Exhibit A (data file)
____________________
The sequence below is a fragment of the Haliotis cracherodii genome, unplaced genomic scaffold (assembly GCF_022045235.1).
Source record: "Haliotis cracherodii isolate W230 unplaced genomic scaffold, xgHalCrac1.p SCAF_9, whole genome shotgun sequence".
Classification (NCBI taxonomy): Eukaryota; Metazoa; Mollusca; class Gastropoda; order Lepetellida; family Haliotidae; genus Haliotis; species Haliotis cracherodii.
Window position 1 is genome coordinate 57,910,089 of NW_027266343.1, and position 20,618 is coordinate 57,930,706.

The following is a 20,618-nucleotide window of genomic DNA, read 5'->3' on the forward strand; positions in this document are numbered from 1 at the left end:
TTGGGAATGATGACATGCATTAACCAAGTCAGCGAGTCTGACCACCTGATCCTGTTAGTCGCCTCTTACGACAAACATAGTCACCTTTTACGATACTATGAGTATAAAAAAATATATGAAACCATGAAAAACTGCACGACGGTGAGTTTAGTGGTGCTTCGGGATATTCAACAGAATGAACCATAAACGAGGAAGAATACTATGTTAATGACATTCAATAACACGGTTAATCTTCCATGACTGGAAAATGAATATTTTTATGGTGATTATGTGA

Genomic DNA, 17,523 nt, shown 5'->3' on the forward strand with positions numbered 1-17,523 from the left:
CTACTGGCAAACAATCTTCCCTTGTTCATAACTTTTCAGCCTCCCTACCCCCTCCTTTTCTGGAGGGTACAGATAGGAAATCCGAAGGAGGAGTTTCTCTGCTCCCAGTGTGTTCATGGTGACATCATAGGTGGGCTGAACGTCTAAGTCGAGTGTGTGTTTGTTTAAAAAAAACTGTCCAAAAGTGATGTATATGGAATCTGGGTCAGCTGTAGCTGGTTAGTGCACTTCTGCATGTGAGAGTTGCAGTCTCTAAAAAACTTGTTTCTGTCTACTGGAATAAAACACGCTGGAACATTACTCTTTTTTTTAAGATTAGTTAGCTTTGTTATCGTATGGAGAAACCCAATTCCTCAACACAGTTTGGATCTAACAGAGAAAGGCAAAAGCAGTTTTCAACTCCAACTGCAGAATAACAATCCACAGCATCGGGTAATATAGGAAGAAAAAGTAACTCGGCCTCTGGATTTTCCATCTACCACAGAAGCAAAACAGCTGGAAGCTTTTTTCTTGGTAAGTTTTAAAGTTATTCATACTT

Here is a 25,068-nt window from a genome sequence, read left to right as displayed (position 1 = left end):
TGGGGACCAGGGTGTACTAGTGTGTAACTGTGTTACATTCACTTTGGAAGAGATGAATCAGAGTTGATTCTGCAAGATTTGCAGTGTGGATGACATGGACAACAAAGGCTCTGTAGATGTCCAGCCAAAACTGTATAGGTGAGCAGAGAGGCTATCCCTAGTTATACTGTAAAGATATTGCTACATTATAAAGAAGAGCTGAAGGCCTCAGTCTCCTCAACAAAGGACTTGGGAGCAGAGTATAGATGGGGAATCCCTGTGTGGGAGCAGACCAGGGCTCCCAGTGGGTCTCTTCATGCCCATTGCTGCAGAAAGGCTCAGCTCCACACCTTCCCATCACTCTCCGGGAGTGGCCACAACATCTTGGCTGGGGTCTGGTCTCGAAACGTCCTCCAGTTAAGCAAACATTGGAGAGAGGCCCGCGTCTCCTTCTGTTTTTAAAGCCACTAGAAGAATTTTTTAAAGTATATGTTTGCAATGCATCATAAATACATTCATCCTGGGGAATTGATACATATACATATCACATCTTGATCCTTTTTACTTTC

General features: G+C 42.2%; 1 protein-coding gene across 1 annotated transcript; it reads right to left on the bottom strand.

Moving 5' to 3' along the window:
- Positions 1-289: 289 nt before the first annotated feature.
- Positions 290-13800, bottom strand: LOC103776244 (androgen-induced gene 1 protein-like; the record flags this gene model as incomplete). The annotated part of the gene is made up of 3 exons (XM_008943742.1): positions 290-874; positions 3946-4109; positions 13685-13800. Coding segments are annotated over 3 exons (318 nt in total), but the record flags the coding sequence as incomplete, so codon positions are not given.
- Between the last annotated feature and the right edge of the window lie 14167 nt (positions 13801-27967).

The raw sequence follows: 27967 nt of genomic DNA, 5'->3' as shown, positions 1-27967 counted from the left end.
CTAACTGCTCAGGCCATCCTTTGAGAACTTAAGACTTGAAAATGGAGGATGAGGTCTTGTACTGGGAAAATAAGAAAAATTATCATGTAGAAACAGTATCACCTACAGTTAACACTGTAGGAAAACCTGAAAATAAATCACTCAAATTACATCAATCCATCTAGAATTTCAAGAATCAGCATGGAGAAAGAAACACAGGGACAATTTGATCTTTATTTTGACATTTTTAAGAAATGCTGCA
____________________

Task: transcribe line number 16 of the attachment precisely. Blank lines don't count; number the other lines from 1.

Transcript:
The raw sequence follows: 27967 nt of genomic DNA, 5'->3' as shown, positions 1-27967 counted from the left end.